Two intrepid librarians

Two intrepid librarians review the best nonfiction books for children

Friday, January 17, 2014

Angel Island by Russell Freedman

Angel Island: Gateway to Gold Mountain
By Russell Freedman; Chinese poems translated by Evans Chan
Clarion Books. 2014
ISBN: 9780547903781
Grades 7 to 12
I received a copy of this book from the publisher

Award-winning author, Russell Freedom, a master at writing nonfiction, again broadens our understanding of American history.

America is a nation of immigrants. People still arrive daily from all over the world with one thing in common; they come for a chance at a better life: The American Dream. Both of my grandfathers were immigrants from Italy and Canada, respectively. The majority of immigrants from Eastern Europe, until 1954, were processed through Ellis Island in New York City. Those half a million people coming to our western shores, between 1910 to 1940, were mostly from China and other Asian countries. They were processed at the Angel Island Immigration Station located on Angel Island in San Francisco Bay. It was called, “the other Ellis Island”, or “the Ellis Island of the West.” Freedman offers readers an accessible, informative history of Angel Island and its role in the Chinese immigration story. 

It was the California Gold Rush of 1848 that brought young men from China to America. By 1853, some 25,000 Chinese immigrants had reached the gold fields. But these men, hoping for a better life, were met with hatred and violence. To prevent too many Chinese from sharing in the wealth, the United States enacted exclusion laws towards only the Chinese. While awaiting their fate at the Angel Island Immigration Station the Chinese expressed their fears and anguish in poems brushed or carved on the interior walls of the detention center buildings. 

These emotional poems, many translated and placed within the narrative, were forgotten until by chance a California park ranger, Alexander Weiss, decided to venture into a “two-story wooden structure” that was scheduled for demolition. Recognizing the historical importance, Weiss alerted the Asian American community who launched a campaign to save the building.

For more than twenty days I fed on wind and tasted waves.
With luck, I arrived safely in the United States.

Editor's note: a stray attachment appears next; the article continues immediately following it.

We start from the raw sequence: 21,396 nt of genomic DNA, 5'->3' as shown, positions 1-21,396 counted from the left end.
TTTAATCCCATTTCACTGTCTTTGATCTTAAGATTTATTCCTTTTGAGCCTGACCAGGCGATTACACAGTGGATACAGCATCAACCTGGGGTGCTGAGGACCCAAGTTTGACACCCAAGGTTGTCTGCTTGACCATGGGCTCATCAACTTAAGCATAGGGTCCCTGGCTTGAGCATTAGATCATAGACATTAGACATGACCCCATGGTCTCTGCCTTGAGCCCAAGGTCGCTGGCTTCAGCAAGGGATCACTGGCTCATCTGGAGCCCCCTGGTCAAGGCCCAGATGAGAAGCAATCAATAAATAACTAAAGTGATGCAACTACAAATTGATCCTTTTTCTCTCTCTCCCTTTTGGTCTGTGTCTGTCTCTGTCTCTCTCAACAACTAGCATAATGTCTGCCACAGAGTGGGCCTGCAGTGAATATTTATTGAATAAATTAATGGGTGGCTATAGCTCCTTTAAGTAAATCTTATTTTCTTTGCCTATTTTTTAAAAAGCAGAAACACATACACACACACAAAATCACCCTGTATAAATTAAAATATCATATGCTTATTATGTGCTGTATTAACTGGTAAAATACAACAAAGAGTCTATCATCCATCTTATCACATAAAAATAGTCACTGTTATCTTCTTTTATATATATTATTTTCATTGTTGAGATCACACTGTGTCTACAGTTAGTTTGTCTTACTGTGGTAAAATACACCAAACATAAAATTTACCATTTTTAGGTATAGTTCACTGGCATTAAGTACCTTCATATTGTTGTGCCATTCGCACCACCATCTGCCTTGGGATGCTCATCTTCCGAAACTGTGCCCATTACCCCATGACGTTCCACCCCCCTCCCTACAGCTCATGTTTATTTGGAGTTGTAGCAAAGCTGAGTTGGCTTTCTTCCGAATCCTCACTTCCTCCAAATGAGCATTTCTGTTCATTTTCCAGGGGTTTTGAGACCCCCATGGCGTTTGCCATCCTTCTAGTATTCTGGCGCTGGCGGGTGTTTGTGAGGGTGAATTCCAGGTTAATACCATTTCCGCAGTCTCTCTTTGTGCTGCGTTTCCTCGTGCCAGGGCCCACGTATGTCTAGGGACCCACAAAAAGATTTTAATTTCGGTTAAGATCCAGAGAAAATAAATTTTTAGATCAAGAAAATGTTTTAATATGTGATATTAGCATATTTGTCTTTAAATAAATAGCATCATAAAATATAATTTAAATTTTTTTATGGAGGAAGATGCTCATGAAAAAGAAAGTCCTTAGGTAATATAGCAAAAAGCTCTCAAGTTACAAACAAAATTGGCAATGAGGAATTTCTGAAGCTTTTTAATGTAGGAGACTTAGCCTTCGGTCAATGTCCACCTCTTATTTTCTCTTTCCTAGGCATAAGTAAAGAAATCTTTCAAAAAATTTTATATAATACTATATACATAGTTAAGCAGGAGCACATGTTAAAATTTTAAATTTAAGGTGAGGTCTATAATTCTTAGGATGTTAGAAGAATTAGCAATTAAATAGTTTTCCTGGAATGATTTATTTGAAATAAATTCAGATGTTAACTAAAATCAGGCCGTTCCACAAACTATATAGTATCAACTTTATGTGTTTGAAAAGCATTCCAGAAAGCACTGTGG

I thought I could land in a few days.
How was I to know that I would become a prisoner
suffering in this wooden building?

In Angel Island, Freedman conveys the misery along with the determination, while placing the Chinese immigration experience firmly in US history by referencing actual historic events from that era. Scattered throughout the book to complement the text are historic black & white photos, and endpapers showing an enlarged picture of how the Chinese characters looked carved on the walls of the station. Back matter includes source notes, bibliography, acknowledgements, picture credits, and index.

Visit the California State Parks website to learn more about Angel Island. 

Here are a few nonfiction books about the California Gold Rush(there were quite a few). Gold! Gold from the American River! By Don Brown, The California Gold Rush by Dennis B. Fradin, How to Get Rich in the California Gold Rush: an adventurer’s guide to the fabulous riches discovered in 1848 by Tod Olson, and The California Gold Rush by Linda Jacobs Altman. 

Fiction books about the Angel Island: The Dragon’s Child: a story of Angel Island by Laurence Yep and Landed by Milly Lee. 


  1. Because this story for kiddos is told in poetry form, I am able to mention it in the online community called Poetry Friday. I am thrilled to find poetry for older students in the 7-12 age range. Grateful to RF & EC for this careful effort, which sounds a winner.
    Thank you for the tip off.
    Here on the U.S. east coast we are so familiar with Ellis Island.
    Angel Island should be part of our known heritage also.

  2. Thanks so much for this review. Russell Freedman does such a great job of presenting history to kids, and it sounds like he continues to do a great job with Angel Island.